Telly Savalas plays Big Joe, the commander of the group who is a career army man who is there to get a job done.  

Clint Eastwood, plays Kelly, his second in command, who discovers a stray German officer who has some intelligence that may be useful to the Allie effort.

However, upon closer inspection, the German officer has 2 gold bars and after getting him drunk, Kelly discovers there is 14,000 bars sitting in a small town, 30 miles behind enemy lines relatively lightly guarded.  After a little bit of convincing, they decide to sneak behind the lines and take the gold for themselves.

But they need a little help.  Enter the excellent Oddball, played to perfection by 

Donald Sutherland.  Oddball is a tank commander of 3 Sherman tanks that have an unorthodox view of tank warfare, including shooting paint and playing loud music when they go into battle through the external speakers.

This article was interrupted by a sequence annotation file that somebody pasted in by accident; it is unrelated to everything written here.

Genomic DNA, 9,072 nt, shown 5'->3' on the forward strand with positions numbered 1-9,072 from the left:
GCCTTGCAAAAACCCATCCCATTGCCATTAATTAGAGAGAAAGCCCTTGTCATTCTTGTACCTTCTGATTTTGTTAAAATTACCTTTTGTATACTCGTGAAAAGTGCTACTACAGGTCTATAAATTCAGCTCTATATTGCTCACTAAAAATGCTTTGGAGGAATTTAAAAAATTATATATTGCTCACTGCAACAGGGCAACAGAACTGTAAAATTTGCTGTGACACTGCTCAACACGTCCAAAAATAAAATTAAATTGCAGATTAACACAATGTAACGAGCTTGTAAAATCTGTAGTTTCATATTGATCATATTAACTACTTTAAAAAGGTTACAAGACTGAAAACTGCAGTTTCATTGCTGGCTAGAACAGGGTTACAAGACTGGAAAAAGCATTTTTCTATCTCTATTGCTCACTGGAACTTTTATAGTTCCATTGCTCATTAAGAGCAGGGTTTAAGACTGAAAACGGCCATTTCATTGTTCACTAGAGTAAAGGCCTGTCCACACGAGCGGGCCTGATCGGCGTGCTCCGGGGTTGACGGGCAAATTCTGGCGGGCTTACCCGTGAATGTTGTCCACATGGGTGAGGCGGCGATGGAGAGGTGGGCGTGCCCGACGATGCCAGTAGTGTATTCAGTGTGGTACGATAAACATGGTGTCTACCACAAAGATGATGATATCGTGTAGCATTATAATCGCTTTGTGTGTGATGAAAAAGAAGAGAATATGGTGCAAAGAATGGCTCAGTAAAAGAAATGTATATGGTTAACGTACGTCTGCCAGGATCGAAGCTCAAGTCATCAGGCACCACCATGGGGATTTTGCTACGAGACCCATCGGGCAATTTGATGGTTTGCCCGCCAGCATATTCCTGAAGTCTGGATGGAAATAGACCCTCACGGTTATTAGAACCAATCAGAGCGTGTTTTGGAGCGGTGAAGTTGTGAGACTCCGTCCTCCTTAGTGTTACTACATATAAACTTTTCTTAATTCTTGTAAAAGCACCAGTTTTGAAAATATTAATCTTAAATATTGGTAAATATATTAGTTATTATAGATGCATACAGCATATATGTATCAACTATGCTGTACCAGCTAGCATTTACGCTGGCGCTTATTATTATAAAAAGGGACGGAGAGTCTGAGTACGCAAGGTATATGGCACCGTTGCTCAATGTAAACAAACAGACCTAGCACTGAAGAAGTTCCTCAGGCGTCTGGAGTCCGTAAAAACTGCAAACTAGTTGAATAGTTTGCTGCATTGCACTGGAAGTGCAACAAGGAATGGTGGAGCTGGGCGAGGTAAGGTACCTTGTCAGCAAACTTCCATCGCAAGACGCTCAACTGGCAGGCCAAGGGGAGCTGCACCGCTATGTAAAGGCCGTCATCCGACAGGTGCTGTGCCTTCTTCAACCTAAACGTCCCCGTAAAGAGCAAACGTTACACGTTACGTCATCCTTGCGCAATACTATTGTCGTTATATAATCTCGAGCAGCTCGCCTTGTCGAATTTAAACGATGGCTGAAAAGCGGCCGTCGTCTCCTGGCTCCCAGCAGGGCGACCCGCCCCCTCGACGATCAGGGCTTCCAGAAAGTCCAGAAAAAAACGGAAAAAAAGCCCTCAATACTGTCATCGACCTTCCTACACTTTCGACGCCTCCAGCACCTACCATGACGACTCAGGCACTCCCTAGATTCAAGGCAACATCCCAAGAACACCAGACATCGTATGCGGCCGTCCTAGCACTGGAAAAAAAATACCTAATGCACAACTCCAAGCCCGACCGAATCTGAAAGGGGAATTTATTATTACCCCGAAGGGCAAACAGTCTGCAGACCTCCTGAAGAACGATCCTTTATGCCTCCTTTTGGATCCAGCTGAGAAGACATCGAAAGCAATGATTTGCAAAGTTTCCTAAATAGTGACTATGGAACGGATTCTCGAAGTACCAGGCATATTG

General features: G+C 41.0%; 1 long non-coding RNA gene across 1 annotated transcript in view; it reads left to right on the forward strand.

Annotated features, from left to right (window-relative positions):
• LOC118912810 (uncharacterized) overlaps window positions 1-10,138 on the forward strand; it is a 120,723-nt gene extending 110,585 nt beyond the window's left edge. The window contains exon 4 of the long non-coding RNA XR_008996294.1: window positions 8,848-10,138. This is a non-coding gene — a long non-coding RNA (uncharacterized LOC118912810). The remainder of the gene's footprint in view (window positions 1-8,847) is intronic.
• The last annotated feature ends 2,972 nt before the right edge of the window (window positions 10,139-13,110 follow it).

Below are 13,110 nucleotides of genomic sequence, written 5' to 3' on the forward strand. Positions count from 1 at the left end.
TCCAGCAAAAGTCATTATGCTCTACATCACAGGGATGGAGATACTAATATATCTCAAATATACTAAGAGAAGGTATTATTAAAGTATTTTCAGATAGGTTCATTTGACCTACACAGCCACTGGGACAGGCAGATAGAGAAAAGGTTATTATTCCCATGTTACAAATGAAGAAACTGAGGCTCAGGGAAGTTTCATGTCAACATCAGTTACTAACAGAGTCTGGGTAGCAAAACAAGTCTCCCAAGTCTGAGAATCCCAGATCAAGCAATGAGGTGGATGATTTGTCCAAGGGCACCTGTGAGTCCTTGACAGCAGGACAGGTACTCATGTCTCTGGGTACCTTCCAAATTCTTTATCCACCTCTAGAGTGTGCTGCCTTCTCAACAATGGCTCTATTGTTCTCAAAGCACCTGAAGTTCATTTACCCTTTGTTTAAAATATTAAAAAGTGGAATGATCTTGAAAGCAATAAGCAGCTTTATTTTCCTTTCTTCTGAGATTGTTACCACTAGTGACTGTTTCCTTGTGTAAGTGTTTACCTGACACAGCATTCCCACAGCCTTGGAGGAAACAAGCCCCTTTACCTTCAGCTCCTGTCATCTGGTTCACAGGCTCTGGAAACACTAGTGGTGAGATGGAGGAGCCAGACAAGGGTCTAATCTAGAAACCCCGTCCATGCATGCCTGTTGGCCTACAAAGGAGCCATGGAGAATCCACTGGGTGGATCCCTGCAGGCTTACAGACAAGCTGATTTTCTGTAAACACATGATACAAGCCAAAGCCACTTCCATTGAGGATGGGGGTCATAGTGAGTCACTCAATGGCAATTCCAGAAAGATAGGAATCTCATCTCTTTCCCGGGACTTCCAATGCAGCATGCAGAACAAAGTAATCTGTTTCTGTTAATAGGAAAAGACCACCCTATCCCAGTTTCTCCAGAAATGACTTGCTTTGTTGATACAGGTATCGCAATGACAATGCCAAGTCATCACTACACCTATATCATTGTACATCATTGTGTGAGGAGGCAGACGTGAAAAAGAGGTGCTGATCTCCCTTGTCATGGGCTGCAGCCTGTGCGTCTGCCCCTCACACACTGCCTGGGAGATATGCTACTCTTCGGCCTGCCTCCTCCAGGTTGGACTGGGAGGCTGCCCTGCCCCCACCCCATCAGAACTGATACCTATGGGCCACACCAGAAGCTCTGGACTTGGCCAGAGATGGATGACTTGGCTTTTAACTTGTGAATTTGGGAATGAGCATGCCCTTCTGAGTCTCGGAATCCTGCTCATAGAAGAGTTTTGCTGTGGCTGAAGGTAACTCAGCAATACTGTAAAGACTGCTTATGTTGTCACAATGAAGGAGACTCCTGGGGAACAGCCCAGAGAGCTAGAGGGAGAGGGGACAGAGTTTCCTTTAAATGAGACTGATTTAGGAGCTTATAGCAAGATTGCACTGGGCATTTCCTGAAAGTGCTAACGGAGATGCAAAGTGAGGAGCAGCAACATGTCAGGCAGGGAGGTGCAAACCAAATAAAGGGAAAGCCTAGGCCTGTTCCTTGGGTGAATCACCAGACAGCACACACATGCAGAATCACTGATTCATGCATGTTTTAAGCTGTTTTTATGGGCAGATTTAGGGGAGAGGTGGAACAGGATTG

Sutherland steals the show.  Think what Johnny Depp did for Captain Jack Sparrow and you have a hint of what Sutherland brings to the character and in turn the whole tone of the movie.  In his mannerisms, his dialogue and his interactions with his crew, there is no way this was scripted, this was Sutherland imagining this character Oddball.